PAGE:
VAN SUSTEREN: When are you going to have that? Have you sent a letter to her that you want her to come speak to her? Have you spoken to her lawyers that you want her to come testify?

GOWDY: I would say in the very near future we are going to formally invite Secretary Clinton to come before either our committee or Speaker Boehner believes it's best to be in front of another committee, whatever committee Speaker Boehner wants. But this line of inquiry about her emails is separate and apart from Benghazi because there are equities beyond Libya. There is Iran and Somalia, Bolivia, you name the issue while she was secretary of state, and somebody has equity in those answers. That's broader than just our committee. I'm going to do whatever the speaker asks me to do. But I'm not looking to enlarge the jurisdiction of our committee. Four murdered Americans are enough for me.

VAN SUSTEREN: We have this March 27th letter from her lawyer. Is this the first time that you learned that the server had been wiped? And what were your thoughts and what are you going to do?

GOWDY: Yes, that was the first time I think anyone learned that she had deleted -- now her press conference she gave I would argue inconsistent answers. She said she decided not to keep him and then she decided that they would remain private. Those are two different things. What are we going to do about it? We're going to have a conversation with Secretary Clinton. I would hope that it would be a transcribed interview, which is private, it protects her privacy. It protects national security interests. And it rebuts this notion that this is a political charade which some democrats suggest. Let's have a private conversation about why you had your own server, why you didn't return the records when you left the state department. And why you decided to permanently delete them when you knew the congressional investigations were ongoing.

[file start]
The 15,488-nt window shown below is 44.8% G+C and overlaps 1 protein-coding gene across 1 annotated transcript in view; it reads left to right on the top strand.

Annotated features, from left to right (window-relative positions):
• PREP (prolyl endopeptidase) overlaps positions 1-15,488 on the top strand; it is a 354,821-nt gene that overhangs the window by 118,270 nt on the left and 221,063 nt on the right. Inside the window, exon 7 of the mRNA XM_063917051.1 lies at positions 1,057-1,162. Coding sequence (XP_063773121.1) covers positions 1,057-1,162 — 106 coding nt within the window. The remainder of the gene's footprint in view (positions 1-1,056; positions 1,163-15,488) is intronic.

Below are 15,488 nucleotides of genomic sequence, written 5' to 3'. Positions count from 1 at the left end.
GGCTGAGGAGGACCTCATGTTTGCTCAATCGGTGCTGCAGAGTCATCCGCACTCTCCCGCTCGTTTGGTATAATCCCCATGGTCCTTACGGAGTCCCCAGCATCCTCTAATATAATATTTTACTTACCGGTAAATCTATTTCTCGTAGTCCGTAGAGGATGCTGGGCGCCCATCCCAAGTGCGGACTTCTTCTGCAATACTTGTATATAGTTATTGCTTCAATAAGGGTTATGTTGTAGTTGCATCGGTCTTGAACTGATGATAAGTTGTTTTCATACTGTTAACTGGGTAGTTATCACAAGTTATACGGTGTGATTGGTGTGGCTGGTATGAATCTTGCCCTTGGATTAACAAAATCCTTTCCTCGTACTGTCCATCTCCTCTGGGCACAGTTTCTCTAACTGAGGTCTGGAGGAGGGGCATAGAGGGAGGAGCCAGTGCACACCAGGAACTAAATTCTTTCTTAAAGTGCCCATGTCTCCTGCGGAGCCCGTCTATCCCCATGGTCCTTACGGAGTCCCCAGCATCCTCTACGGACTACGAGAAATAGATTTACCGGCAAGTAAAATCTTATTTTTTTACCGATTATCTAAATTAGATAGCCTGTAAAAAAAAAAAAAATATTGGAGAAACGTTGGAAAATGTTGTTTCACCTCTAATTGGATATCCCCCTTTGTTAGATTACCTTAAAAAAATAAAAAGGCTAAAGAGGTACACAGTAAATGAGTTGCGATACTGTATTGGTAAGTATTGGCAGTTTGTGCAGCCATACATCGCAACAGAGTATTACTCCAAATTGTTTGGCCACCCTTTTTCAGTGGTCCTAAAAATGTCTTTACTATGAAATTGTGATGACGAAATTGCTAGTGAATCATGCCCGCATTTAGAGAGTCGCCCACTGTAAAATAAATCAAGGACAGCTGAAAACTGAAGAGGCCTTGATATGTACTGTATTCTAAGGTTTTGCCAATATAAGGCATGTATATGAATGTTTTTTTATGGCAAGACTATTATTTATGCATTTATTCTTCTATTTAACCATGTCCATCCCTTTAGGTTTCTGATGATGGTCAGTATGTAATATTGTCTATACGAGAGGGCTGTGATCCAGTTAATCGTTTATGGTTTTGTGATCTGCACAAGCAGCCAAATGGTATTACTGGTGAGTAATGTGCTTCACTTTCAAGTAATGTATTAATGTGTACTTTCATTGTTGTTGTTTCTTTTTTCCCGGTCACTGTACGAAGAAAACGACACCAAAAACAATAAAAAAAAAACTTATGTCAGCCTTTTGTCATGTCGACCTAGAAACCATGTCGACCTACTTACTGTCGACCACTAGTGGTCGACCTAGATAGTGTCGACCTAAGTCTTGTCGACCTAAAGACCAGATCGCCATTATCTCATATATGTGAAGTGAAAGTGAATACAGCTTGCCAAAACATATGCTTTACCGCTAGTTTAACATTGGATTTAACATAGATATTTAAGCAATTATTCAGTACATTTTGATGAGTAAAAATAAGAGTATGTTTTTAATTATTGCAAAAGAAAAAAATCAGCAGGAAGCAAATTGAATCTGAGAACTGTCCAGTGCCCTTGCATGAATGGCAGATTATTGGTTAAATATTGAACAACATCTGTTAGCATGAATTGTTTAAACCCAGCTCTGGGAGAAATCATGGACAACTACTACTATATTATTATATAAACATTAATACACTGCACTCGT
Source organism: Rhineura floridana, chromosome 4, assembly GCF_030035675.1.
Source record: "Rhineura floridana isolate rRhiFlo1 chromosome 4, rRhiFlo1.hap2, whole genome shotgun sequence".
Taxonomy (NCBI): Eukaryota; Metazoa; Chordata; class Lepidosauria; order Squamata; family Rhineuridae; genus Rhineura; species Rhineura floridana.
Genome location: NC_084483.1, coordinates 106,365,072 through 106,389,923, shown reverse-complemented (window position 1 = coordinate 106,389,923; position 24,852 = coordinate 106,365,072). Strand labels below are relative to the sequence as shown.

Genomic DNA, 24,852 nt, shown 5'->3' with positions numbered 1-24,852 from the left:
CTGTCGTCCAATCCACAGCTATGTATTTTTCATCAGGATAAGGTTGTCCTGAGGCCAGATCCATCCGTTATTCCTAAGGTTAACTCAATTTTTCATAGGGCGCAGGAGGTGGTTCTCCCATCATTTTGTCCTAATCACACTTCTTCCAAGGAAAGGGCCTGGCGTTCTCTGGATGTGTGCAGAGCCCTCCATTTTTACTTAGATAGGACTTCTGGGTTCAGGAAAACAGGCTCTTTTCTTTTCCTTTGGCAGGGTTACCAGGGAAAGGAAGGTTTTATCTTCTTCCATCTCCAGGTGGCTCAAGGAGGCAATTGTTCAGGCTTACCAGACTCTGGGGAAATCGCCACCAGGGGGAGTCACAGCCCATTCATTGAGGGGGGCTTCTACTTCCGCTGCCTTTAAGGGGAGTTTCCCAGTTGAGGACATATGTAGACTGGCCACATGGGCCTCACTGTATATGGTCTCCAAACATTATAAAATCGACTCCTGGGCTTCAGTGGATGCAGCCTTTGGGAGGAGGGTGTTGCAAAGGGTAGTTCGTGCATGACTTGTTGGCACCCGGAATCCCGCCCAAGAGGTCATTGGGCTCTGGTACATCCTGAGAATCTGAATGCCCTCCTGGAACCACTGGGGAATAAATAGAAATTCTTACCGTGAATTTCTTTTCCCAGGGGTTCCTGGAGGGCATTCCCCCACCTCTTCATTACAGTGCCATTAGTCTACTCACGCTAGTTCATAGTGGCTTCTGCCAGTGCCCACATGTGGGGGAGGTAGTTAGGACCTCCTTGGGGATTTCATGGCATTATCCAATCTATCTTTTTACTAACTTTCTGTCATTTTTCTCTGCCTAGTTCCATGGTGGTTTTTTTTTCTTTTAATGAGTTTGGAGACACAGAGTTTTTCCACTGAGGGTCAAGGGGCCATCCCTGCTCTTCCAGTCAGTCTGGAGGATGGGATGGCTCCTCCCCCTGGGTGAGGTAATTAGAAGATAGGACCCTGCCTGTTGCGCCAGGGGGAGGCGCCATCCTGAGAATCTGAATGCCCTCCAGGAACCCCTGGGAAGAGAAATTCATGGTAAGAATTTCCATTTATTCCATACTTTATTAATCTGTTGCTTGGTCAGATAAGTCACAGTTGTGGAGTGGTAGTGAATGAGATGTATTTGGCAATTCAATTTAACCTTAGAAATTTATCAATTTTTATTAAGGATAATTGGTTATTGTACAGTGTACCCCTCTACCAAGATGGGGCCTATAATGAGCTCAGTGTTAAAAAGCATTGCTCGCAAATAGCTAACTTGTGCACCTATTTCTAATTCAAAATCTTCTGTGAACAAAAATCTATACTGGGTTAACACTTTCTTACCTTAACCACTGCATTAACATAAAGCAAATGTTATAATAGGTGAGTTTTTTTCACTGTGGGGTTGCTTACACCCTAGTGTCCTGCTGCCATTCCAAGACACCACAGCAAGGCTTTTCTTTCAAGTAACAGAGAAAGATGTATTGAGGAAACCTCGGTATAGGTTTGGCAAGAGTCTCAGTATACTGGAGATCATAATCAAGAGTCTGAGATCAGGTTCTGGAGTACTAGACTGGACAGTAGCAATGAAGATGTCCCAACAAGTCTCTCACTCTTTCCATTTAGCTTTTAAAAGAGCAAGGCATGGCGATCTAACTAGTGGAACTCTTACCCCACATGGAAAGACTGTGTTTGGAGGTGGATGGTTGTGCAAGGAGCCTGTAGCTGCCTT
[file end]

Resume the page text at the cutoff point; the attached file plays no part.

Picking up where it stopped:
VAN SUSTEREN: Are they really permanently deleted? I must confess I got a little confused after the Lois Lerner thing. Are things ever permanently deleted? Have you spoken to any experts? Can these be retrieved?

GOWDY: They might/can Greta, but certainly can't if you don't have possession of the server. Again, remember we asked that that server be turned over to the inspector general, a neutral detached independent third party. And they rejected that offer. So, whether or not the speaker is going to decide to amp up that request will be up to him. But they already rejected what I thought was imminently reasonable recommendation.

VAN SUSTEREN: Why did they reject because they say we don't have to or we don't want to?

GOWDY: I think he said it wasn't legally authorized and then he said even if it were it would be academic because it doesn't exist. So, again, and I'm sure her lawyer is a wonderful lawyer. I know he is. But I'm not interested in talking to him. I need to talk to her. I need to ask what she did and when she did it and importantly why she did it.

VAN SUSTEREN: Chairman Gowdy thank you very much for joining us.

GOWDY: Yes, ma'am. Thank you.